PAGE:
Drawing on case studies from a prominent and long-enduring school system in Mexico, this paper examines the creation and standardization of American-sponsored education in Latin America, a region that led the world count of these schools. In this paper, I interrogate a variety of sources including U.S. and Mexican government records, as well as materials created by bilingual American-sponsored school students, to analyze how these students interpreted their own ideas of ethnicity and race, concepts complicated at the national and international levels by regimes of “indebted knowledges.” This paper also offers a corrective lens to the popular conflation of American-sponsored education abroad with the "military brat," a phenomenon that did not occur until the US Department of Defense created an independent school system at the end of World War II. By shifting the focus of histories of childhood and education away from the uplift of the urban poor, this paper seeks to locate the role of elite children as objects of and participants in contests of cultural diplomacy and national educational policies from the interwar period to the dawn of the Cold War.

2011 - 96th Annual Convention Words: 324 words || 
4. Jordan, Joseph. "African American - Native American Civil War Representations in American Film" Paper presented at the annual meeting of the 96th Annual Convention, TBA, Richmond, VA, <Not Available>. 2019-12-08 <>
Publication Type: Invited Paper
Abstract: This essay examines the cultural politics of race and history as depicted through African Americans and Native Americans in filmic narratives of the Civil War. I begin from a basic assertion that filmic narratives, particularly those that are based on or purport to accurately depict historical moments or events, are indelibly marked by the socio-political conflicts (contestations of meaning and interpretation) of the era in which they were made.

My analytical approach entails: (1) examining the historical accuracy of films from different eras that focus on the Civil War and its immediate aftermath; (2) exploring how these films conceptualize African American and Native American group consciousness and agency as they grapple with the conditions imposed by the Civil War; and (3) documenting the manner in which these films create authoritative texts that approximate contextualized historical truths. Films analyzed in this essay include: Thomas Ince's The Invaders (1912); Alf Kjellin's The McMasters (1970); Sidney Poitier's Buck and the Preacher (1972); Clint Eastwood's Unforgiven (1992); and the History Channel's production of the documentary Indian Warriors: The Untold Story of the Civil War (2007).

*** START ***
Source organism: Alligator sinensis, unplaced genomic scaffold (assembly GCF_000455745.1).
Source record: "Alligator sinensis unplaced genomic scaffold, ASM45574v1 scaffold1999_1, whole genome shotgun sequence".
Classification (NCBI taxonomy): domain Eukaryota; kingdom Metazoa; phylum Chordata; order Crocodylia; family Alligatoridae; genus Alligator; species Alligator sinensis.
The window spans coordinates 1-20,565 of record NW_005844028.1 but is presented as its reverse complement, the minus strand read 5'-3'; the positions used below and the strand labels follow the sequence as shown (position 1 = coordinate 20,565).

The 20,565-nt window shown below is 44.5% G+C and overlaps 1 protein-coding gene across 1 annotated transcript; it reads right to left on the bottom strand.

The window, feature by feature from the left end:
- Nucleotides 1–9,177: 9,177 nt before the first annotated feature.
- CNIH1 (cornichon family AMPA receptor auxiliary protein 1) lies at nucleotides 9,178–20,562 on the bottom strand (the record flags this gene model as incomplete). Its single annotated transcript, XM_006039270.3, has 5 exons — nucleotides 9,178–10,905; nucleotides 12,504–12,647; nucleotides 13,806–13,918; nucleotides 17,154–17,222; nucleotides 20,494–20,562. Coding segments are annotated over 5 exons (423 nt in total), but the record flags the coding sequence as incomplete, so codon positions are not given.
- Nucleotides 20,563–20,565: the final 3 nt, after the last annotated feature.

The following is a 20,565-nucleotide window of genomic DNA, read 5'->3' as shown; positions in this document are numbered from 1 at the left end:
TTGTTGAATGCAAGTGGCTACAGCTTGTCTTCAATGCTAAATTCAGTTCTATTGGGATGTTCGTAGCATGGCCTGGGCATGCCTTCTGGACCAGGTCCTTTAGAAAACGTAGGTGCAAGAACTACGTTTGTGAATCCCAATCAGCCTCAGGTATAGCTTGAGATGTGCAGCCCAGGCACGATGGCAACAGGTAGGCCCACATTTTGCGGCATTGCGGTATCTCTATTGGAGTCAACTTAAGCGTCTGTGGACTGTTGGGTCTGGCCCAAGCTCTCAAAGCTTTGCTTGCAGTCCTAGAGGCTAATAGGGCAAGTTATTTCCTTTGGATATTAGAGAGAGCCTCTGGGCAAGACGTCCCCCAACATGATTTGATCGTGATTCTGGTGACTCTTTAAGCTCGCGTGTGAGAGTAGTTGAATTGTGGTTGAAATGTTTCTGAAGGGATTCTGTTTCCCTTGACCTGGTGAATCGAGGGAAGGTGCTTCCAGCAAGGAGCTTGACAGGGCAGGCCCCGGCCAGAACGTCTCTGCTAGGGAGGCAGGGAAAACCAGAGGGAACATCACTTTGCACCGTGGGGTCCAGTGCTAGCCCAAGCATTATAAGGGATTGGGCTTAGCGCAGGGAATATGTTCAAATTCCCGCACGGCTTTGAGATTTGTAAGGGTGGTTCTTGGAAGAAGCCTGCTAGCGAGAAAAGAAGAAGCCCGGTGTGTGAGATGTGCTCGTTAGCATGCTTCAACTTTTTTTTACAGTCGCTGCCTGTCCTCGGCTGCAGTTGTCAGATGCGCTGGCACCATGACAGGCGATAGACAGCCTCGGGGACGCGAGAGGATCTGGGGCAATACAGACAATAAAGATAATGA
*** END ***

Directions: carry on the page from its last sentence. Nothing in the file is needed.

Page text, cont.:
My reading of the films draws on the work of Quintard Taylor, Jack Forbes, Walter Benjamin and Arica Coleman, and on primary text material on the Civil War in Indian country and in the American south. In working through this reading I follow Benjamin's query, which asks "... whether films can overcome the gap between fantasy and reality." I argue it should not be necessary for filmic narratives to accomplish this task, but acknowledge, as Benjamin did, that films can be "... associated with a new form of experience that enters one’s consciousness despite one’s will". I conclude the filmic narratives explored in this essay can be useful 'texts', that are capable of providing greater insight into the cultural politics of history in a specific era. However, they are less useful as 'historical texts', even when a documentary format is employed to tell the story.

2010 - Northeastern Political Science Association Words: 28 words || 
5. Devaney, Joseph. "“American Conventionalism: How the Bill of Rights and American Constitutionalism Reveal the Unexceptional and Traditional Nature of the American Founding."" Paper presented at the annual meeting of the Northeastern Political Science Association, Omni Parker House, Boston, MA, <Not Available>. 2019-12-08 <>
Publication Type: Conference Paper/Unpublished Manuscript
Abstract: The author of this paper, Dr. Joseph Devaney, has submitted his proposal and abstract separately; however, he intends to serve on this panel as a presenter and discussant.

Pages: Previous - 1 2 3 4 5 6 7 8 9 10 11 12 13 ... 2922 - Next  Jump:

©2019 All Academic, Inc.   |   All Academic Privacy Policy